“Land & expand” is the modern VP of Sales favourite phrase to bandy about that marketing has brought into their net. It’s all about signing up huge volumes of net new customers, then pushing the expansion of revenue, cross-sell and up-sell to these customers. It’s crude, tacky, over-simplified and jargon. If it really were that simple, every business would be booming, and every sales director and their team would be driving convertible sports cars due to the commission they are earning! So let’s rewind a little, and in this week’s post, focus on the two words that are missing from this over-simplification about how the world of SaaS really works!
The phrase “land and expand” has been around almost as long as businesses switched from selling software on disks to software online. The concept is stunningly simple, and when executed well, ruthlessly effective. Most modern management teams know that it’s not as easy as launching their product to the world and waiting for the revenue to come in (in fact, that myth was well and truly busted, time after time, in the murky world of pyramid selling schemes.) But what do we actually mean by the phrase? Let me tell you a story about Bob, and his online product, Widget.
Bob creates a really cool online product called “Widget”. Widget is a great solution to peoples’ problems, so Bob assumes that as soon as he makes it live, people will discover it, and he will get rich quickly. After some time, Bob finds that although people who love his product generally really do love it, not enough people seem to find it. So Bob employers a marketeer, Jean. Jean furiously works to create a funnel, raise awareness, leverage social media and SEP (search engine optimisation) to bring a bucketloads of leads in for Bob.
Lots of those leads convert into new customers for Bob, but Bob finds that some prospects need nurture to help them to convert. Bob hires a head of sales, Brad. Brad works furiously to further expand the funnel, incentivising a team of sales “hunters” to convert prospects to sales. Bob is happy with his growing business.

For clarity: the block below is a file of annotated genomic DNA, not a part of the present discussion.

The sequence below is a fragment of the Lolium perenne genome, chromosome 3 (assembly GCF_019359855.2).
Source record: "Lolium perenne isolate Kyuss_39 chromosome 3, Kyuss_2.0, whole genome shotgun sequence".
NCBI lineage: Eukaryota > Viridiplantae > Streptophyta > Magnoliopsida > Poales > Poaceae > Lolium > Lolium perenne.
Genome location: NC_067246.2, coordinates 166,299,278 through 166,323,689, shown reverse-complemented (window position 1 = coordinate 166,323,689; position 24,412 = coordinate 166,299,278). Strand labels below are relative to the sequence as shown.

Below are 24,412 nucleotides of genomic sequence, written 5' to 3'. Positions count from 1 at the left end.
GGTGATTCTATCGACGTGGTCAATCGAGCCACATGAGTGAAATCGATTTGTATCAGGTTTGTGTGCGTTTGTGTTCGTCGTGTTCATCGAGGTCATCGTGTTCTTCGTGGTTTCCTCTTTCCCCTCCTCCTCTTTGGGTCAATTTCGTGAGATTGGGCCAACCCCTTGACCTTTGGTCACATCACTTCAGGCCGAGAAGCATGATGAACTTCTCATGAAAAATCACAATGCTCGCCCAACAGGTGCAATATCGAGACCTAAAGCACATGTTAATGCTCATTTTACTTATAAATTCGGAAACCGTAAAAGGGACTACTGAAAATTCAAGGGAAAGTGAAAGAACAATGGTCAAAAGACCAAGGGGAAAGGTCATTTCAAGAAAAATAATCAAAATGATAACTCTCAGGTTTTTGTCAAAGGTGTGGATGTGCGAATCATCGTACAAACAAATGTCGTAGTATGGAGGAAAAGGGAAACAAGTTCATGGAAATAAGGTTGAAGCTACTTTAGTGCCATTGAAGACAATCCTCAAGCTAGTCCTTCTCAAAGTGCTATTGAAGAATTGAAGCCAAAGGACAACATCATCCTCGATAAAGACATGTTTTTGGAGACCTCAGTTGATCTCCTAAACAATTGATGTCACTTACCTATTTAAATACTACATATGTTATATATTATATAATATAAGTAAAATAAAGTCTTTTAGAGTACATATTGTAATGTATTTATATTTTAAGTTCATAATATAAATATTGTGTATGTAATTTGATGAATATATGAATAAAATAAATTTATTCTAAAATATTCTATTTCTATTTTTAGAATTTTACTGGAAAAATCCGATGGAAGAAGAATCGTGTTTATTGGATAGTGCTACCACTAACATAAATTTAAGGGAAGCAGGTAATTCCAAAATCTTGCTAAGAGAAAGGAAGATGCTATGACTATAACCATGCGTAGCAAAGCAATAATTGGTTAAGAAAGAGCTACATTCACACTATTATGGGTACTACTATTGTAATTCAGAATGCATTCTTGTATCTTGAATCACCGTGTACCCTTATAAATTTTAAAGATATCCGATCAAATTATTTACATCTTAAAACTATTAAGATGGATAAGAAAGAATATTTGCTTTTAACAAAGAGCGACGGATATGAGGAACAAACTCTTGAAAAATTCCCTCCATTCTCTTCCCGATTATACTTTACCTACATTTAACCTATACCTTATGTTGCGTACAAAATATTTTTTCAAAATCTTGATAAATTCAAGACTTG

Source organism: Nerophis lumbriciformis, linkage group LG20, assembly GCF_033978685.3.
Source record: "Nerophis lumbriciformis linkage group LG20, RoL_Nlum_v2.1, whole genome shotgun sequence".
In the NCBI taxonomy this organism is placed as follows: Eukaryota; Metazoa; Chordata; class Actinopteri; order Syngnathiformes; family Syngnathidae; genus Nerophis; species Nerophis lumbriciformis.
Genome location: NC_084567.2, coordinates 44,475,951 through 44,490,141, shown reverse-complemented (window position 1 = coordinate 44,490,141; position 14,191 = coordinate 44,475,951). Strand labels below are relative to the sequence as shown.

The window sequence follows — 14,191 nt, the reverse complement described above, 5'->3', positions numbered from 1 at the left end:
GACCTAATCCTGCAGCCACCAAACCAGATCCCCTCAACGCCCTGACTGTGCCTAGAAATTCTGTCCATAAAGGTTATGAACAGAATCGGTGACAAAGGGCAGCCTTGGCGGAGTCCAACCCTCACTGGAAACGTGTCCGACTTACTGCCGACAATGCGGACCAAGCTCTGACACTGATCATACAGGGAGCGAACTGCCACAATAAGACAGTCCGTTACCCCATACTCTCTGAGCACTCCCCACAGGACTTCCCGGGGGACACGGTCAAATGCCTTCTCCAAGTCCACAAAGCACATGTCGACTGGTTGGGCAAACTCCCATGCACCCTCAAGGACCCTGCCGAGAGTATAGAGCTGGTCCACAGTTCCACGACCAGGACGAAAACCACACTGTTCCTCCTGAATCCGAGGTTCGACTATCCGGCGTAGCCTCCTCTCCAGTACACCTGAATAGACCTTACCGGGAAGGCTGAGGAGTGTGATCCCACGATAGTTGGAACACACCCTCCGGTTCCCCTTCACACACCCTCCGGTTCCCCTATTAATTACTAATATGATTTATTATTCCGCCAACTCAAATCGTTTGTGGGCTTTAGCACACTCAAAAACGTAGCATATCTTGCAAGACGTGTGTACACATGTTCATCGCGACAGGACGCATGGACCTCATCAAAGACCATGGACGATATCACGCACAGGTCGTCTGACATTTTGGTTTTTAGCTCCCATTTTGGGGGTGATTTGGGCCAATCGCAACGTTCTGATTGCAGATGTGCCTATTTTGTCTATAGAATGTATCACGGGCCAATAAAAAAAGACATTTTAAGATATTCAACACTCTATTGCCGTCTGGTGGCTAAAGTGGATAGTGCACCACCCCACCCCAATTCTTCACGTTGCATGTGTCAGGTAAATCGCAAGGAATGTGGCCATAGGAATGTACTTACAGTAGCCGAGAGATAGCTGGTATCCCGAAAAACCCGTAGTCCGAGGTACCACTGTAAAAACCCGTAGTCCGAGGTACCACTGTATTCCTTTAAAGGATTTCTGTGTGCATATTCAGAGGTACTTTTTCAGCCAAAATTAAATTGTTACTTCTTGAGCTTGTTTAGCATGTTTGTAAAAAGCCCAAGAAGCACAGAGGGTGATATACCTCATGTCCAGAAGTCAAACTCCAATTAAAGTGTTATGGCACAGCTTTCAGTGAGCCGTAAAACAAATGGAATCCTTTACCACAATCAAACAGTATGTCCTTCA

Bob adds a few new products and services to Widget, and makes various changes to the original product. Bob sets Jean and Brad the task of growing not just the new customer base, but increasing the revenue (and thus profitability) of the existing customer base. Jean and Brad push hard, and sure enough, there is a decent amount of growth within existing customers, but when Bob looks at overall profitability, he sees a not-so-positive picture. The customers come in, and some even buy more, but many just flow back out the door. This is pretty costly, because Bob is paying Jean and Brad for every converted lead, but with so many leaving before they become profitable, this is becoming serious.
“Not my job“, cry Jean and Brad. Bob realises something is missing in his “land and expand” world. Bob brings onboard Janet to head up service and customer success. Janet is responsible for helping to get the customers adopt the products they have just purchased, then removing all the barriers to them forming a healthy new habit favouring Widget, rather than their old habit. This is adopt and engage. Without helping the customers to see the value of their Widget purchase, and then easily become a regular user, Bob’s customers made no connection with Widget, and started to look for another solution (or lapsed back to their old solution.)
At first glance, some might assume that Janet’s function is just fixing broken stuff in the product or process, but in fact, Janet knows that human beings are creatures of habit. Even if there is a quicker way to work, we will still often stick to the route we have always taken. Janet has to unpick the old habit, and ensure that the product supports this. Then Janet and her team help the customer to form the new habit, becoming fully engaged with the Widget product. Only then, when a customer is successful, seeing tangible value from the Widget product can Janet set her team to help the customer discover more value, through additional purchase of the same Widget product, or by discovering new Widget products and services that will deliver value, the expand element.
All too often, an ambitious CEO will listen to his product team, and believe that the product IS what customers need. They may or may not be right, but unless you can validate that customers are achieving value, then they are unlikely to stay with you in the short, medium or long term, buy more or recommend you to others. Bob has learned this, and sees the importance of a sales funnel that goes BEYOND closing the deal, through adopt and engage, before expand can happen. Even more importantly, Bob now knows that in order to deliver his revenue growth number, there are actually 4 headline metrics he needs to track to drive his “land and expand” model:
Land – Adopt – Engage – Expand